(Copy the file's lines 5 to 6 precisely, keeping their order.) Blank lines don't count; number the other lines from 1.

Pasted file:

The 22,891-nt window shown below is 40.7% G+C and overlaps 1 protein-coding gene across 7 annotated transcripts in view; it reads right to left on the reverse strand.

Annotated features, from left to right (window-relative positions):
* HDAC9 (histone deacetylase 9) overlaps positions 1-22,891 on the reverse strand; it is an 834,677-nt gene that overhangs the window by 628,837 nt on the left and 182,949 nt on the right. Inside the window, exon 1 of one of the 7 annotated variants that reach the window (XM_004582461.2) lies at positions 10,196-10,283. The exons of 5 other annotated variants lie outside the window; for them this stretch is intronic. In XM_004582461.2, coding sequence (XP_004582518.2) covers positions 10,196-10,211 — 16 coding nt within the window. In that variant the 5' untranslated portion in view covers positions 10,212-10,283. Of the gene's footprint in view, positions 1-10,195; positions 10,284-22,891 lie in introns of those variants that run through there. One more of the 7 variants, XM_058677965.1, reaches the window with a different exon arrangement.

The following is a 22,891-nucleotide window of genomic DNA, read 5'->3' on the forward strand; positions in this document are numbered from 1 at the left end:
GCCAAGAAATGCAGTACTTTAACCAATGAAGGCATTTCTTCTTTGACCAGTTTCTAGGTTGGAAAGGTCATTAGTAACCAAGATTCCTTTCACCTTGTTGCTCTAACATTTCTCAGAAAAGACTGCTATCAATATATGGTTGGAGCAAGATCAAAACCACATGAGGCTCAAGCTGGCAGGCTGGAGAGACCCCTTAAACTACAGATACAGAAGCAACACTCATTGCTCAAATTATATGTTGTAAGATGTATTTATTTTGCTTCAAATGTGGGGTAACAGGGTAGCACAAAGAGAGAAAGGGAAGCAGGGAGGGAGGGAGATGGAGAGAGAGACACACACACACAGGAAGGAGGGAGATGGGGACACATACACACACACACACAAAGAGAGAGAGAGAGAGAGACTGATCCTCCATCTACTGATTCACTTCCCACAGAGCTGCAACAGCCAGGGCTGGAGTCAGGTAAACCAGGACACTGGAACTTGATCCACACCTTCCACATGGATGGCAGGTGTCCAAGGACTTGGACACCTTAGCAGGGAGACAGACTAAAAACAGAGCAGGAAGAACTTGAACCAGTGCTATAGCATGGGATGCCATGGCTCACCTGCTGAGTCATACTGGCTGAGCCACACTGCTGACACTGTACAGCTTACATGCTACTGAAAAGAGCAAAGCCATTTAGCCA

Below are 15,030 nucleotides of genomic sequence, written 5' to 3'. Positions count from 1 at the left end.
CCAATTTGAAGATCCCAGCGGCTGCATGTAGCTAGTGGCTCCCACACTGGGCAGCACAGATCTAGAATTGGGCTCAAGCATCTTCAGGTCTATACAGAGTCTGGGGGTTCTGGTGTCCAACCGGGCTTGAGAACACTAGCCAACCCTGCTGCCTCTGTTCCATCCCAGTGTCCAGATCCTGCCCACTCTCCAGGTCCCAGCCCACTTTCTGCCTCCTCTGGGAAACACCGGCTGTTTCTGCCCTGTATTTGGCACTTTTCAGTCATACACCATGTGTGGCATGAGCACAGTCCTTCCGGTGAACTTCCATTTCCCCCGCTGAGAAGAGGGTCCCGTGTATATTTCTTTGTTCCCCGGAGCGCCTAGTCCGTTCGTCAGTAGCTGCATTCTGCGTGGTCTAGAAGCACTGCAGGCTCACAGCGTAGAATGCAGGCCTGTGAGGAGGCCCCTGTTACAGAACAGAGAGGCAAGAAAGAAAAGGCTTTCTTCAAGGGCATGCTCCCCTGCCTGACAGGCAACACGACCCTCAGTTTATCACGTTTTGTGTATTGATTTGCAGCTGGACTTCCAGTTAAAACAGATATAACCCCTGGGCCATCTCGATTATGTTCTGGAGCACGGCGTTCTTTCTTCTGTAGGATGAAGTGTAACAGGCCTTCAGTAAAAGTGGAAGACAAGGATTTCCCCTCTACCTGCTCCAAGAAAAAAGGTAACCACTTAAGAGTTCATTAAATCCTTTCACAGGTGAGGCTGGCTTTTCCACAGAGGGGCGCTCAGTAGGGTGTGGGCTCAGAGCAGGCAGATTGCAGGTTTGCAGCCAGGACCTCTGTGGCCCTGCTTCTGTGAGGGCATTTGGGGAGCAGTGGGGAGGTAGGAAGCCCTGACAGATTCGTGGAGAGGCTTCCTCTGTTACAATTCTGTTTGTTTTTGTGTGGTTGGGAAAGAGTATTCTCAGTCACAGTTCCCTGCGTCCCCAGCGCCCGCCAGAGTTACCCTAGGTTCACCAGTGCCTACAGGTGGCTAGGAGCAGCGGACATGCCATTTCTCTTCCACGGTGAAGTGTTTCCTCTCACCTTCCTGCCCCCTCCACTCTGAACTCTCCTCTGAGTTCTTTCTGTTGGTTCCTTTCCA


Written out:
GCCAAGAAATGCAGTACTTTAACCAATGAAGGCATTTCTTCTTTGACCAGTTTCTAGGTTGGAAAGGTCATTAGTAACCAAGATTCCTTTCACCTTGTTGCTCTAACATTTCTCAGAAAAGACTGCTATCAATATATGGTTGGAGCAAGATCAAAACCACATGAGGCTCAAGCTGGCAGGCTGGAGAGACCCCTTAAACTACAGATACAGAAGCAACACTCATTGCTCAAATTATATGTTGTAAGATGTATTTATTTTGCTTCAAATGTGGGGTAACAGGGTAGCACAAAGAGAGAAAGGGAAGCAGGGAGGGAGGGAGATGGAGAGAGAGACACACACACACAGGAAGGAGGGAGATGGGGACACATACACACACACACACAAAGAGAGAGAGAGAGAGAGACTGATCCTCCATCTACTGATTCACTTCCCACAGAGCTGCAACAGCCAGGGCTGGAGTCAGGTAAACCAGGACACTGGAACTTGATCCACACCTTCCACATGGATGGCAGGTGTCCAAGGACTTGGACACCTTAGCAGGGAGACAGACTAAAAACAGAGCAGGAAGAACTTGAACCAGTGCTATAGCATGGGATGCCATGGCTCACCTGCTGAGTCATACTGGCTGAGCCACACTGCTGACACTGTACAGCTTACATGCTACTGAAAAGAGCAAAGCCATTTAGCCA

Below are 15,030 nucleotides of genomic sequence, written 5' to 3'. Positions count from 1 at the left end.